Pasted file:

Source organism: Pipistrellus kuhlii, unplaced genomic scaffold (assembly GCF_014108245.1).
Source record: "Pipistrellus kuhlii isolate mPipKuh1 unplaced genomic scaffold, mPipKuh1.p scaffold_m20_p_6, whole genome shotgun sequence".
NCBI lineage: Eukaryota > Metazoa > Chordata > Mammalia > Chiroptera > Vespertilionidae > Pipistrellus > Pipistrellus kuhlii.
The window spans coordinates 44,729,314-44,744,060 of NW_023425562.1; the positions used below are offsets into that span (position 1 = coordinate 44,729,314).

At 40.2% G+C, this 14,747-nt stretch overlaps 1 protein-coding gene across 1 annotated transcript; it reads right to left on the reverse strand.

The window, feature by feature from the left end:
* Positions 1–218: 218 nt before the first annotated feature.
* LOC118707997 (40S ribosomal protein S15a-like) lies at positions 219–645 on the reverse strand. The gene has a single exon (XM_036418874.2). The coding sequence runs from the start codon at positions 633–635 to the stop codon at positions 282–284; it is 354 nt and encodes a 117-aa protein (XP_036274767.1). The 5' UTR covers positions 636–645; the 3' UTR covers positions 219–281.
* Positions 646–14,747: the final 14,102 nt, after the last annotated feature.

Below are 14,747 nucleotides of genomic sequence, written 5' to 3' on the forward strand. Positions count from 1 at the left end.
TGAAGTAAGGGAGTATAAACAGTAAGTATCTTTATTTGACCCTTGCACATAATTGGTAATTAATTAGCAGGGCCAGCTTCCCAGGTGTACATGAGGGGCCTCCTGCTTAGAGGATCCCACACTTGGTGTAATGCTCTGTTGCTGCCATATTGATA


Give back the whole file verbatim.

Source organism: Pipistrellus kuhlii, unplaced genomic scaffold (assembly GCF_014108245.1).
Source record: "Pipistrellus kuhlii isolate mPipKuh1 unplaced genomic scaffold, mPipKuh1.p scaffold_m20_p_6, whole genome shotgun sequence".
NCBI lineage: Eukaryota > Metazoa > Chordata > Mammalia > Chiroptera > Vespertilionidae > Pipistrellus > Pipistrellus kuhlii.
The window spans coordinates 44,729,314-44,744,060 of NW_023425562.1; the positions used below are offsets into that span (position 1 = coordinate 44,729,314).

At 40.2% G+C, this 14,747-nt stretch overlaps 1 protein-coding gene across 1 annotated transcript; it reads right to left on the reverse strand.

The window, feature by feature from the left end:
* Positions 1–218: 218 nt before the first annotated feature.
* LOC118707997 (40S ribosomal protein S15a-like) lies at positions 219–645 on the reverse strand. The gene has a single exon (XM_036418874.2). The coding sequence runs from the start codon at positions 633–635 to the stop codon at positions 282–284; it is 354 nt and encodes a 117-aa protein (XP_036274767.1). The 5' UTR covers positions 636–645; the 3' UTR covers positions 219–281.
* Positions 646–14,747: the final 14,102 nt, after the last annotated feature.

Below are 14,747 nucleotides of genomic sequence, written 5' to 3' on the forward strand. Positions count from 1 at the left end.
TGAAGTAAGGGAGTATAAACAGTAAGTATCTTTATTTGACCCTTGCACATAATTGGTAATTAATTAGCAGGGCCAGCTTCCCAGGTGTACATGAGGGGCCTCCTGCTTAGAGGATCCCACACTTGGTGTAATGCTCTGTTGCTGCCATATTGATA